The Pacific Carbon Trust’s origins can be traced back to Gordon Campbell’s unlikely climate conversion in 2006. Convinced that B.C. and North America would take a massive GDP hit if it did not act quickly against human-caused climate change, Campbell whipped his government into action. In the space of about a year, a flurry of legislation was passed – around 10 pieces in all – transforming B.C. from a climate-action laggard to a North American leader. At the heart of the plan were legally binding targets requiring B.C. to cut provincial greenhouse gas emissions by 33 per cent by 2020 compared to 2007 levels, and by 80 per cent by 2050. Those requirements remain in force today.

To begin the task of meeting these targets, a revenue-neutral carbon tax was introduced, as well as a plan to join a California-led regional cap-and-trade system that would see B.C. cap the allowable emissions of its biggest polluters.

But it was the introduction of carbon-neutral government that pushed both the Pacific Carbon Trust and B.C.’s nascent cluster of private-sector carbon project developers, auditors, verifiers and enablers into existence. To lower their greenhouse gas emissions to zero, school districts, Crown corporations, hospitals and most other government bodies would first carefully measure their energy use from buildings, fleets, equipment and paper, then reduce them as much as possible with the help of $75 million in government funds. The last big step was to pay the Pacific Carbon Trust cash to offset every tonne that remained.

Instead of imposing on the public service the Herculean task of sourcing B.C. carbon offsets – which, for the most part, did not exist yet – the Pacific Carbon Trust was given a monopoly over sourcing and selling carbon offsets to government. Scott MacDonald, a former east Vancouver schoolteacher who rose through the ranks of the Ministry of Education all the way to assistant deputy minister, was recruited as CEO. He reports that the learning curve was steep from day one. “When we first started this naively three years ago, we thought we would be able to hang out a shingle and say we are buying offsets and have a surplus of product showing up at our door to buy,” says MacDonald. “We quickly found that wasn’t the case.”

The original intention was that the Pacific Carbon Trust would become a government procurement agent, leaving the development of projects and the actual creation of offsets to existing and emerging private-sector companies. At the time, the most common types of projects fit three basic descriptions: forest carbon-sequestration projects like Darkwoods; fuel switching, where a less carbon-intensive fuel is substituted for common fossil fuels; and energy efficiency, where some new innovation reduces energy needs, like insulating the windows of energy-intensive greenhouse vegetable-growing operations.

MacDonald and his colleagues at the trust soon found themselves investing increasing effort in writing and clarifying the rules (known as “protocols”) for creating offset projects in B.C., educating the industry and hand-holding to encourage companies with potential projects to connect to the needed expertise and conform to the quality standards set out by B.C.’s offset regulations.

The long lead times and upfront investment required on behalf of the private sector to finalize projects emerged as a problem, particularly after the economic downturn in the fall of 2008. Getting a project from conception to completion can take anywhere from a year to two years. Those behind the project must develop a suitable methodology for creating the offset project, akin to a recipe book or set of rules. A third-party validator ensures that the proposed carbon offsets are unique, additional (not the result of business as usual), verifiable, permanent, real and measurable. Once validated, the project can move forward. A third-party verifier must then confirm the quantity of offset tonnes created by the project and these offsets are then posted on a registry, which tracks the movement of the offsets. Once all those steps are completed, carbon offsets (measured in tonnes) are ready for sale. Many projects do not make it to completion.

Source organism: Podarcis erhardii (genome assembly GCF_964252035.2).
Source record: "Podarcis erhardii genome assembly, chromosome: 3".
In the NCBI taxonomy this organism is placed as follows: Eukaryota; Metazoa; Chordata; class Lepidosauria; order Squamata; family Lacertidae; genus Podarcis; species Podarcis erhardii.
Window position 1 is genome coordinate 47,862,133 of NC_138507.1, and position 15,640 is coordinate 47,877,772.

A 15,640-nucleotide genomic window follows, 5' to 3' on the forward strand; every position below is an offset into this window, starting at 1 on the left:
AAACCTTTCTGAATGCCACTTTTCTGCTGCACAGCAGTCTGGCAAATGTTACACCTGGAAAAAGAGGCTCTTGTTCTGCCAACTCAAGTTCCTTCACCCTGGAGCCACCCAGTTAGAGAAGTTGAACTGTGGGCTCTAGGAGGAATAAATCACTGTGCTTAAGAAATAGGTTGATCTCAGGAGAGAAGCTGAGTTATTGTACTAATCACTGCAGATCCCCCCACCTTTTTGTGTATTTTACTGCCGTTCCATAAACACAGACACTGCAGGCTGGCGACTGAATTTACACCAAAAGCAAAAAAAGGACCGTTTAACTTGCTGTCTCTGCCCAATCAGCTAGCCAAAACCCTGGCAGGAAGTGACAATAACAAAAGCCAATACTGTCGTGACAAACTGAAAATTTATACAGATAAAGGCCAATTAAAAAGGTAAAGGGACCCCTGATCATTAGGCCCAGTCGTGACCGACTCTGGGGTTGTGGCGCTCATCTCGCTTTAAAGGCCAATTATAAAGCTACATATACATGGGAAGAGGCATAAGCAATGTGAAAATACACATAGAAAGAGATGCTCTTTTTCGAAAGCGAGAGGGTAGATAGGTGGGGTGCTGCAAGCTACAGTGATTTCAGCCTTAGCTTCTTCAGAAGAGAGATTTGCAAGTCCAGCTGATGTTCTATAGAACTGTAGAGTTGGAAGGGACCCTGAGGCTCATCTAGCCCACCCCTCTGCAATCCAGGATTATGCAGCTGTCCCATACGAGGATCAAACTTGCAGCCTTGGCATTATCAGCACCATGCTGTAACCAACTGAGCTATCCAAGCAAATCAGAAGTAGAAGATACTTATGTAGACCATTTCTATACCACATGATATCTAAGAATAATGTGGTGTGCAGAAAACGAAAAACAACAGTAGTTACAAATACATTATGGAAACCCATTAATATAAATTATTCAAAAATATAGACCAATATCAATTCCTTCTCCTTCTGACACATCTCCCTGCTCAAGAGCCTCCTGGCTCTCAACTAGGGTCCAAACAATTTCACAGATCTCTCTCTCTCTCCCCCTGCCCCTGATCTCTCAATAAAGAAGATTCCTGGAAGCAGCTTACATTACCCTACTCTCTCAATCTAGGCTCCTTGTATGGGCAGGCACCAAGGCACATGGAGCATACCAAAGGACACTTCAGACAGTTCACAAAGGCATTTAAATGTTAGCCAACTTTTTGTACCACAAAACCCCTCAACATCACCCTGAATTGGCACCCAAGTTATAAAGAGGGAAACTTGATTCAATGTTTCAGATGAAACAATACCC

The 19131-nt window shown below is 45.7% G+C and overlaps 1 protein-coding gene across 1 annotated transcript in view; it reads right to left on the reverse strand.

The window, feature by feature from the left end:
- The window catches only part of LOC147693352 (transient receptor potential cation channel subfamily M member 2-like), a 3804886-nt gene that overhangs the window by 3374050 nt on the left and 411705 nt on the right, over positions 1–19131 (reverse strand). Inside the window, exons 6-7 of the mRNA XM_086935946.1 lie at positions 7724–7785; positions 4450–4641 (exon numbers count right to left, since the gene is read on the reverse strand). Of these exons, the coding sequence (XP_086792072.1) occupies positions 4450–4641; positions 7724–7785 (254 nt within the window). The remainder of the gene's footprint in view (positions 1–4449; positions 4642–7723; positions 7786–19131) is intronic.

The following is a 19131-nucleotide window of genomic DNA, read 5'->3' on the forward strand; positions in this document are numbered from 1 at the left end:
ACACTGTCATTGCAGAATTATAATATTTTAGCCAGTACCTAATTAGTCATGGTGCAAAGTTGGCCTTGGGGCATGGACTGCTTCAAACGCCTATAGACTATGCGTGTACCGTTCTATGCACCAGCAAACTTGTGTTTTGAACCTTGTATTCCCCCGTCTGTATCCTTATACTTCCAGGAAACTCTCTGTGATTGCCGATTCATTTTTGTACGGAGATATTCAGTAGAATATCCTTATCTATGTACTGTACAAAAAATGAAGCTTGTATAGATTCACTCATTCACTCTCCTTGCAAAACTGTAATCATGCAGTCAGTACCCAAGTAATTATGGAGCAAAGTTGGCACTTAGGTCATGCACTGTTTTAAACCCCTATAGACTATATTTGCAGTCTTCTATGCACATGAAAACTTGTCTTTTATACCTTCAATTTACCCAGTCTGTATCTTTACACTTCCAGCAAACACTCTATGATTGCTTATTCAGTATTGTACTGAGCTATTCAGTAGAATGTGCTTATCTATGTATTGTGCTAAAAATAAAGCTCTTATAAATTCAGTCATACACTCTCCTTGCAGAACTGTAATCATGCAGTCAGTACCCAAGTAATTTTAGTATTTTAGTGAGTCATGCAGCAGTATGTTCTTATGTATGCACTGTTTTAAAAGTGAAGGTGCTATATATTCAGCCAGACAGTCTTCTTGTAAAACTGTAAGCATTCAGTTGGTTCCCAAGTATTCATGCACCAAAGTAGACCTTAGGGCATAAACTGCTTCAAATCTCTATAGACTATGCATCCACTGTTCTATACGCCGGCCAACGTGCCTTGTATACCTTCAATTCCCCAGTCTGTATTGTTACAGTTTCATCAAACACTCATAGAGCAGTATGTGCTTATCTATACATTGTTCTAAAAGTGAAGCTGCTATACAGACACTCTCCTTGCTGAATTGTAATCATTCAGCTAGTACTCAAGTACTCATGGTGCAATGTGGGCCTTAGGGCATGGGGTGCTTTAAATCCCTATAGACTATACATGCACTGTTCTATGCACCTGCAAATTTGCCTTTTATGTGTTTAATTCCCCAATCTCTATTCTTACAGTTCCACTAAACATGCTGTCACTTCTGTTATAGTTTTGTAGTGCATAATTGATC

Image: Bruce Kirby
Forester Roland Meyer worked in Darkwoods for
almost four decades; he now has a lifetime
“ambassador pass” to the area.

Darkwoods was a huge deal for the fledgling Pacific Carbon Trust. This single source of offsets provided more than half of the 729,782 tonnes worth of carbon offsets needed in 2010 by the public sector to offset its emissions and to make it carbon neutral on paper. This reliance on a single project underscored the need for the trust to diversify its offset sources beyond forest sequestration, notably from projects involving energy efficiency and fuel switching.

To diversify its portfolio further and nurture B.C. as a leader in this industry, MacDonald says, the Pacific Carbon Trust has pursued projects that haven’t been attempted anywhere else. He is particularly excited about the trust’s plan to buy carbon offsets from a project where novel technologies will be used to track the fuel consumption of big diesel transport trucks. The project was led by the newly formed Carbon Offset Aggregation Cooperative of B.C., which owns a carbon protocol methodology (or set of accepted rules) for calculating, reporting and selling carbon offsets from “efficiencies” in industrial vehicles. Private trucking companies can join the co-op and track the individual fuel usage of every vehicle; meanwhile, a program of improved driving techniques, aerodynamics and mechanical maintenance is implemented to save fuel. Members of the co-op save cash on fuel, there are fewer emissions going into the atmosphere and each member receives a dividend based on the offsets sold.

B.C.’s pine-beetle-ravaged Interior is another area that is expected to yield opportunities for carbon-offset projects, says David Rokoss, director of compliance markets at Vancouver-based offset developer Ecosystem Restoration Associates Inc. In particular, Rokoss says, there is big potential for fuel-switching projects, where carbon credits can be earned by transitioning from fossil fuels such as diesel to beetle-killed “biowaste.” And in late January this year, the B.C. government initiated a plan to make carbon offset revenue available to private-sector companies and First Nations as an incentive to replant beetle-degraded lands in the B.C. Interior.